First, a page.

This past winter has surely been a wild one. Atlanta froze over, a plane disappeared (and continues to be disappeared), and Russia decided to kick it Cold War style by invading & annexing the Crimea. But let’s leave all that mess behind us and focus on what really matters now that Spring is here: cleaning.
Yes, it’s time to stop ignoring that growing pile of newspapers and junk mail that you are keeping in the crawlspace, as well as all the junk that somehow ended up in your basement over the long winter months. However, before you start tearing through all the rooms in your house looking for deposits for the dumpster, take a moment to familiarize yourself with the household items you shouldn’t be putting in the dumpster.
1. Fluorescent Lamps – Though incandescent light bulbs are generally safe to throw away, their energy efficient cousins are not. Fluorescent lamps, or tubes, use mercury vapor to produce ultra-violet light, which is converted to visible light upon passing through the phosphor coating of the tube. Since these bulbs contain mercury, the EPA recommends that they be kept separate from normal trash and recycling. In many states, these bulbs must be diverted from landfills through municipal collection drives or special pickup from trash collection services.
Though 99% of the mercury inside of a lamp is contained inside the phosphor coating, there is still a chance that some of the vapor will be emitted if the bulb is broken. If you break a fluorescent tube, air out the room and use a wet paper towel to clean up the pieces and smaller glass particles. Place all the glass and paper towels inside of a sealed plastic bag and dispose of it according to local regulations.
2. Electronics – Electronic waste, or e-waste, usually consists of items that should not be placed in a landfill. The circuit boards found in laptops, cell phones, and video game consoles can contain lead, cadmium, and an assortment of other heavy metals. Disposing of these items at a landfill runs the risk of leaching these metals into the surrounding soil and water table. For this reason, many cities, as well as states, bar electronics from being disposed of in the usual manner. Instead, consumers are advised to dispose of their old electronics through local recycling companies.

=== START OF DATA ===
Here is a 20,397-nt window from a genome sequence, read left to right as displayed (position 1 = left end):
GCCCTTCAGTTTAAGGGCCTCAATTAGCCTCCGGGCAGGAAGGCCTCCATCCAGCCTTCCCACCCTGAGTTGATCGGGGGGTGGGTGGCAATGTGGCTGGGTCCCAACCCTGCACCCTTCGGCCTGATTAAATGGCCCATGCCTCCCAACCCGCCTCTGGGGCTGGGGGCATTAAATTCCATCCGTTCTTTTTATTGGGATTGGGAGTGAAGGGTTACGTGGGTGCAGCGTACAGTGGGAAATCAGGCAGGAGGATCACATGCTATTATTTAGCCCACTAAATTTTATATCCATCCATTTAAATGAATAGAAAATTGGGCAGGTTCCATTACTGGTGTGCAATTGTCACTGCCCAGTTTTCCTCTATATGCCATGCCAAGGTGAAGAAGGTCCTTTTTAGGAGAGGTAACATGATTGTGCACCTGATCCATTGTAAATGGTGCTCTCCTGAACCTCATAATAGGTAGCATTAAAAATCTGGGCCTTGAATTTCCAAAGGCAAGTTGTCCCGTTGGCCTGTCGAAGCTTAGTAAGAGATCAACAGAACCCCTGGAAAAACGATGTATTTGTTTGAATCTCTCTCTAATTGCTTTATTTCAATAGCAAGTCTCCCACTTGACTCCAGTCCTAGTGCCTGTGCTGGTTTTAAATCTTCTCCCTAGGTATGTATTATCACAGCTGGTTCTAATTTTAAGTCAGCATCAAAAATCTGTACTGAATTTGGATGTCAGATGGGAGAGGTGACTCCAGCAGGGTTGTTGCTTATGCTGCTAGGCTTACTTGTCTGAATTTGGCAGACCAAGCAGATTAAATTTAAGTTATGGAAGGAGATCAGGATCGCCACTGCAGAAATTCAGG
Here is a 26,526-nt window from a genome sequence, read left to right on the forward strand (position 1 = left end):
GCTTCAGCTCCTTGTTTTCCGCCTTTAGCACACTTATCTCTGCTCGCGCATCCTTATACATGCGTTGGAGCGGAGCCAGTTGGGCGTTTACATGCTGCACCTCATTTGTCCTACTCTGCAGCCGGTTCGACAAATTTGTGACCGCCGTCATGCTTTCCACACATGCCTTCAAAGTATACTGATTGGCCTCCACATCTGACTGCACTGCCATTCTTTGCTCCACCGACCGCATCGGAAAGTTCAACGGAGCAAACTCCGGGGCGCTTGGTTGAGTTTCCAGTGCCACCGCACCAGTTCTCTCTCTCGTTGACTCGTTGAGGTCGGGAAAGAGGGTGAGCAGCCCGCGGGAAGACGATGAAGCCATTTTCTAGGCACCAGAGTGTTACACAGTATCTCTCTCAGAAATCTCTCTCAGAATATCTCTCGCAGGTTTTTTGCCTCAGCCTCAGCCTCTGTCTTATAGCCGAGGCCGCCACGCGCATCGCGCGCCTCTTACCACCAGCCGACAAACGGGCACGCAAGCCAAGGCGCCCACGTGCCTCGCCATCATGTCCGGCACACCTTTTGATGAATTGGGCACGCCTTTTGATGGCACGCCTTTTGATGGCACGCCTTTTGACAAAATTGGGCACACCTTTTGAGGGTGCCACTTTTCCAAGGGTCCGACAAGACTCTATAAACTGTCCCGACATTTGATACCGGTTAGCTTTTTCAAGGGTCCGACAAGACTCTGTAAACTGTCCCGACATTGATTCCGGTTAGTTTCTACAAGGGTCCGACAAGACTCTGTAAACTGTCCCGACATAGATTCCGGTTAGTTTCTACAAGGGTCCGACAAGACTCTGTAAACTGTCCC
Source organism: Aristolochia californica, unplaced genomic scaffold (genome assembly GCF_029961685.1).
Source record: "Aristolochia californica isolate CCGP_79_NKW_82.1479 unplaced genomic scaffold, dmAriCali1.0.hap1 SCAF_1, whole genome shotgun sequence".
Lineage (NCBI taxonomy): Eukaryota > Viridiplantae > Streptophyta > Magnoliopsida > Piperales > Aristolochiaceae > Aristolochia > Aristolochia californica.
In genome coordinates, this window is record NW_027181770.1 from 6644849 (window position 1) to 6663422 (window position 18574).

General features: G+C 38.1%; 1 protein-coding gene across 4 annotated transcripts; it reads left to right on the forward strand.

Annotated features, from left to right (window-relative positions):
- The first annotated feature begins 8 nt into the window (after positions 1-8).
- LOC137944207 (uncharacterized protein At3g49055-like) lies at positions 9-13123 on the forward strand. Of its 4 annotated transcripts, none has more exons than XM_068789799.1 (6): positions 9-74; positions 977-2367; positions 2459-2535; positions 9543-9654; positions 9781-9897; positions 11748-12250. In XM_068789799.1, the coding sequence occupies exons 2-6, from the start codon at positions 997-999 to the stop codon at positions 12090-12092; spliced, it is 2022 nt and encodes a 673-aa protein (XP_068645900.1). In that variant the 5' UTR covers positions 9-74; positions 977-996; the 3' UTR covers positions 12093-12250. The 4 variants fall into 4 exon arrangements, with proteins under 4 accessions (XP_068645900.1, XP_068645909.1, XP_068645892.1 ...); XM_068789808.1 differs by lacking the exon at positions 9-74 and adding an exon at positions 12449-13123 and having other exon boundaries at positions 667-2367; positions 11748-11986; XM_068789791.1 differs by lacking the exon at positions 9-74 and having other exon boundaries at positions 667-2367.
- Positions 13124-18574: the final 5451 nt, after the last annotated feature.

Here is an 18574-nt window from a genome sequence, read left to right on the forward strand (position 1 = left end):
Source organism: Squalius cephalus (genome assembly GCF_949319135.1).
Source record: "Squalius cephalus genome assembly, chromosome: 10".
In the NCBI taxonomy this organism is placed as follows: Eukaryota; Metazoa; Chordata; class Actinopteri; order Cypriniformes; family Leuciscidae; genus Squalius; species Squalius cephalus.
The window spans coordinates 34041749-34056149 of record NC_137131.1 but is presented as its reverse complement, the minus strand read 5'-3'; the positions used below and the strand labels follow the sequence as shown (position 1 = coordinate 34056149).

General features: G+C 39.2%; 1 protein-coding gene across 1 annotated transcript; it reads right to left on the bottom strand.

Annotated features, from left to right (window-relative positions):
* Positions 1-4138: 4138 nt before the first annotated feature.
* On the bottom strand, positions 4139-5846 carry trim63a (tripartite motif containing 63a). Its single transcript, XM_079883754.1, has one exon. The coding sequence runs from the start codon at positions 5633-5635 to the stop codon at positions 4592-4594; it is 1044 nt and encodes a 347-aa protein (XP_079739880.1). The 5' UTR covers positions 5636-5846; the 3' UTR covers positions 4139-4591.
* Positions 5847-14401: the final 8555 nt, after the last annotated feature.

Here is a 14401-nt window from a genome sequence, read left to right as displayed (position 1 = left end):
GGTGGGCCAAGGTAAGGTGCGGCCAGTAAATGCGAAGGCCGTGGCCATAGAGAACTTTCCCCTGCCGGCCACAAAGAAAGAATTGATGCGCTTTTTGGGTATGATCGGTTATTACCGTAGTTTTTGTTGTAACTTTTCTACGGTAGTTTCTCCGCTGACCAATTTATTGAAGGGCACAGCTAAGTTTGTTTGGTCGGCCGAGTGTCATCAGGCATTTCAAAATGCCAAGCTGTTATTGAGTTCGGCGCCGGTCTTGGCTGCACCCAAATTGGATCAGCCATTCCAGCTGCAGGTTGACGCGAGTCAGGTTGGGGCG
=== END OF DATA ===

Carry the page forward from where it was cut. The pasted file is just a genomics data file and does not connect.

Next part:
3. Smoke Detectors – You’ve probably never thought about how to dispose of smoke detectors, but they do in fact fall within the category of hazardous waste. Ionization smoke detectors use Americium-241, a radioactive isotope, to detect the presence of smoke. Though not all smoke detectors use this method, it is still a prevalent design for residential use. If your smoke detector uses ionization, be sure to dispose of it according to your city’s guidelines. Most cities conduct annual collection drives for old smoke detectors, as well as other hazardous waste.
4. Batteries – Though you might argue that batteries fall under the category of e-waste, its worth listing these little nuggets of chemical energy separately. Batteries are used in virtually every electronic device you can think of, and most of them contain metals and chemicals that are better off being handled by recyclers, rather than the guys at the landfill. Recycling old batteries is easy enough, just look up the recycling location closest to you and drop them off!
5. Cleaners – Almost every household cleaning spray is considered hazardous waste. You should never throw out filled, or even partially filled, spraying solutions. As with other hazardous waste, disposing of these products in regular trash cans can contaminate landfills. Therefore, make sure you use up any cleaning supplies before tossing the container away, or follow your city’s guidelines for properly disposing of the chemicals.
This season, make sure your spring cleaning keeps with the spirit of renewal and cleanliness by placing these common household items where they belong. Both your family, and the environment, will thank you for it.